Successful summer - but what lies ahead for Algarve tourism?

Successful summer – but what lies ahead for Algarve tourism?

Hoteliers celebrate “excellent results” but warn of dark clouds ahead

There is much to celebrate about this summer in the Algarve. Hotel bookings in July and August surpassed those of 2019, the country’s record-breaking tourism year – a remarkable return to form for tourism after the pandemic brought the sector to a halt for nearly two years. But hoteliers in the Algarve warn that the summer’s achievements may be “cancelled out by the hard times that are just around the corner”.

Hélder Martins, president of the Algarve hoteliers association (AHETA), is calling for the government to implement urgent measures to help hotels and tourism companies brave the approaching storm.

“We had excellent results this summer. Occupancy numbers were very good as we surpassed those of 2019,” he told the Resident, warning, however, that rising energy costs may erase any gains that hotels and other tourist establishments may have been hoping for.

“While their revenue may have increased, there has been a brutal increase in costs. In other words, this increase in revenue may not translate into an increase in profits,” the AHETA boss explained.

Some hotels are seeing their energy bills more than double – increases which the hotelier boss warns could force some businesses to “close down for good”.

According to Martins, the government should reduce IRC (Corporate Income Tax), which all companies earning income in Portugal are subject to. This would at least provide some financial relief for companies struggling to make ends meet, said Hélder Martins.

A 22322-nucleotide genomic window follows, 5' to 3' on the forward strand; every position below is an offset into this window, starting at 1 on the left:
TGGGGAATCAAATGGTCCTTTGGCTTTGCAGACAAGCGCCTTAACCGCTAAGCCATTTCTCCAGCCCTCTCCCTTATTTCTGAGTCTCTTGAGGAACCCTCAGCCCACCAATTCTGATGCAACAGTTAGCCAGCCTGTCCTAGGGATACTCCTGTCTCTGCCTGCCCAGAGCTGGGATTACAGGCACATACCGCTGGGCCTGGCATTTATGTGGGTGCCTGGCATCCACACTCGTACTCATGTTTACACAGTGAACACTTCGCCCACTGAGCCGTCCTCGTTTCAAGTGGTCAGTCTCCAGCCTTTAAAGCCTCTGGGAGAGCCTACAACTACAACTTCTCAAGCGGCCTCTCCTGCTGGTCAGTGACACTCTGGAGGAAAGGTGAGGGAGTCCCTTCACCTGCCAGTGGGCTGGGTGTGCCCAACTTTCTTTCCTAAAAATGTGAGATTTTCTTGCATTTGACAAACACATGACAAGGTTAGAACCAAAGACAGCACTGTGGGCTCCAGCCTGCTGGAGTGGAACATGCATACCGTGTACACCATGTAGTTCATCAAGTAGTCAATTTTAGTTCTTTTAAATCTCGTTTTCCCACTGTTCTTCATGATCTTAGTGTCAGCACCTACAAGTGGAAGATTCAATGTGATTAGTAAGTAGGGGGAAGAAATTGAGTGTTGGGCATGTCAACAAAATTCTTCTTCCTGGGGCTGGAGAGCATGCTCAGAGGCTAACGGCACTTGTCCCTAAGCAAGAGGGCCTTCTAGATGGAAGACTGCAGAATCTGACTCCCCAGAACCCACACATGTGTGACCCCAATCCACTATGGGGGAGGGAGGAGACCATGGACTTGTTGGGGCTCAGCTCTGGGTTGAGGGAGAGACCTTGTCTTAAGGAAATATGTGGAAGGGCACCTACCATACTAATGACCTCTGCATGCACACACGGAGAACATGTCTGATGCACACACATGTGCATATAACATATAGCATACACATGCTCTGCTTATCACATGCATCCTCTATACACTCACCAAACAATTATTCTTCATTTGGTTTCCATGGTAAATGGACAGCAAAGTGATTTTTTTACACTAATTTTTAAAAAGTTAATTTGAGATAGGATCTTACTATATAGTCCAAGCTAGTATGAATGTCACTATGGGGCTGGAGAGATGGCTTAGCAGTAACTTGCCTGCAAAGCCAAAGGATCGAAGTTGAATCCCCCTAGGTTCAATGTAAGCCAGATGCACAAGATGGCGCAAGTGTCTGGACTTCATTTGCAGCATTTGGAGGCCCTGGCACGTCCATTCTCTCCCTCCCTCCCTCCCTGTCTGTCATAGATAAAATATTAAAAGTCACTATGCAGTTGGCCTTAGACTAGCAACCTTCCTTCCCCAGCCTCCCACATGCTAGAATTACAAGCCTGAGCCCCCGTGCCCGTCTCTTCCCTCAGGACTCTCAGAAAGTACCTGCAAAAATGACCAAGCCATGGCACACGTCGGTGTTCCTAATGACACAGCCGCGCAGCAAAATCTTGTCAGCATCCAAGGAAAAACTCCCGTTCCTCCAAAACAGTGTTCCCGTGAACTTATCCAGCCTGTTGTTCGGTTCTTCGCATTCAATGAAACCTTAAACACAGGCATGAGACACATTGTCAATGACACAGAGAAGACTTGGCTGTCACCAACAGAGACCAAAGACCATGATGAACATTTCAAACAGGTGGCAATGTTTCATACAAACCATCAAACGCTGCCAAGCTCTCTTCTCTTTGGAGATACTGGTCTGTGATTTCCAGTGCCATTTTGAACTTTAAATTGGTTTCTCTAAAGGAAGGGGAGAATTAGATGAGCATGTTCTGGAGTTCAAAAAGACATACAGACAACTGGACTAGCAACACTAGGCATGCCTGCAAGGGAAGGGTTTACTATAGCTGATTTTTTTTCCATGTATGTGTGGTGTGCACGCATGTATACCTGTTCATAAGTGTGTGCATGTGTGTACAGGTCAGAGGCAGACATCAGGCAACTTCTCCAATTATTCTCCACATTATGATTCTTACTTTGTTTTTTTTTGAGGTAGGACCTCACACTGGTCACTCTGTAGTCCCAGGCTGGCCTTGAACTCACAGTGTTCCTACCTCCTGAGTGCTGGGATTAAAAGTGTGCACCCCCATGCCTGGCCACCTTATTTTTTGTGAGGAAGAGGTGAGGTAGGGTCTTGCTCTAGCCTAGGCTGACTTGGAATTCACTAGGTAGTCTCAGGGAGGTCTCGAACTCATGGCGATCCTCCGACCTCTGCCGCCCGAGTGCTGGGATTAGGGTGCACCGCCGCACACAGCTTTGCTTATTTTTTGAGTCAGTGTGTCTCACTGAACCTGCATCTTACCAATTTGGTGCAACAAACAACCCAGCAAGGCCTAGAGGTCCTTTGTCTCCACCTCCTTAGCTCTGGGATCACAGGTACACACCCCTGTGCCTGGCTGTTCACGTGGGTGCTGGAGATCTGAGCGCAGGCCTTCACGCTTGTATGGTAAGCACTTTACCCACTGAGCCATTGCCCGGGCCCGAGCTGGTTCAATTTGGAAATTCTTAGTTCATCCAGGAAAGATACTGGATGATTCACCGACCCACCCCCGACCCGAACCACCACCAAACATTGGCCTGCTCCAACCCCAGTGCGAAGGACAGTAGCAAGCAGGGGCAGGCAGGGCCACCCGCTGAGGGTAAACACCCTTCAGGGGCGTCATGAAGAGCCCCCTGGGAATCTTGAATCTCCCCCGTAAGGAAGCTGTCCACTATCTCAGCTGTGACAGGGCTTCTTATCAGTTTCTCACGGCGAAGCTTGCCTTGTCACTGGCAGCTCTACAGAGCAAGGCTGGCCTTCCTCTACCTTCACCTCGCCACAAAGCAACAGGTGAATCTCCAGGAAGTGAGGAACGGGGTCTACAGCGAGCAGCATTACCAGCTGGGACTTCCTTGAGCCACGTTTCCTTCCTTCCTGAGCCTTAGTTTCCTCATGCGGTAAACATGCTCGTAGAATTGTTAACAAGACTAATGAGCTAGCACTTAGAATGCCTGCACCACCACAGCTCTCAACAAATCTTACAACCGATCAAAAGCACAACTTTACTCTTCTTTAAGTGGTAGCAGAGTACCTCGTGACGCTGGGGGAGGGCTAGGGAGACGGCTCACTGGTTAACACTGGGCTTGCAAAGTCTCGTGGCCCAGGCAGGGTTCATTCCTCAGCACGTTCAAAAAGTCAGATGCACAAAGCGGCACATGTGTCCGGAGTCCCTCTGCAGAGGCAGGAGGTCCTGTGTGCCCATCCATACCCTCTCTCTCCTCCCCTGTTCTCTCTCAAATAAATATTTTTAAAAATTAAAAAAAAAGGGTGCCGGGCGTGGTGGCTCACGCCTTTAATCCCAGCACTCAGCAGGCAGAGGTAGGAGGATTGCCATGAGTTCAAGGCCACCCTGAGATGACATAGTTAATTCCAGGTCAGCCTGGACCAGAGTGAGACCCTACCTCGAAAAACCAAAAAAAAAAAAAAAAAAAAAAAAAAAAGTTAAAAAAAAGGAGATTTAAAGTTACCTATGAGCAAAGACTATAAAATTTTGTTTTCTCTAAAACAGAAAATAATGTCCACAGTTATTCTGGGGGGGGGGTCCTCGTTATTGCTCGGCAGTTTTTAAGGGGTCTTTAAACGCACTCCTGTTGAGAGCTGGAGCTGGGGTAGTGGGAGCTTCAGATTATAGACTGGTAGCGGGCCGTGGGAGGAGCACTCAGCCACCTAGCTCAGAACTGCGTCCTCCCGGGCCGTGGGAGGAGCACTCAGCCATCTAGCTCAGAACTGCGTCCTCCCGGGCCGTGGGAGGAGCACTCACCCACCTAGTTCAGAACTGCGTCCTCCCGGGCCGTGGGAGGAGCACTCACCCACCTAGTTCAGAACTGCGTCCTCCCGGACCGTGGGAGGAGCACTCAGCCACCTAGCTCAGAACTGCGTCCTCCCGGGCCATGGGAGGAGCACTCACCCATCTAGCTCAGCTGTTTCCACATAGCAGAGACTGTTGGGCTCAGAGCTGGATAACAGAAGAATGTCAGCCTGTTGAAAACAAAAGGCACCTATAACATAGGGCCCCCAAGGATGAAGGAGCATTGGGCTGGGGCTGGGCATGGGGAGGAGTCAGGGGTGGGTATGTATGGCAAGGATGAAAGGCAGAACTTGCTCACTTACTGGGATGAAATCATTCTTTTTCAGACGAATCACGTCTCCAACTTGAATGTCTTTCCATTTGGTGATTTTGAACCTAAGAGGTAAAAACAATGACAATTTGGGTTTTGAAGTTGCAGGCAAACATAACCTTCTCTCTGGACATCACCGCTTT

“Companies are currently being strangled by taxes,” the AHETA president added.

AHRESP (Portugal’s Association of Hotels and Restaurants) has also called for “urgent measures” to help the sector, stressing that some companies have still not been able to recover from the impact that Covid-19 had on their treasuries.

In a statement to the press, the association warned that the increase of gas and electricity bills is “putting at risk the sustainability of several businesses and their employees.

“Despite the high demand that the sector has been attracting during the traditional high season of summer, the reality is that companies still have not been able to recover their treasuries which were depleted by two years of a pandemic, made even worse by the current inflation conjuncture,” the association said.

It adds that the “excessive increases of production costs, energy and raw materials (especially food), as well as the evolution of interest rates,” leave companies with no room to breathe, so much so that their very survival is in question.

AHRESP predicts that the situation could worsen by October.

Although far from confirming a reduction of the IRC, Portugal’s Economy Minister António Costa Silva signalled that it could be on the cards.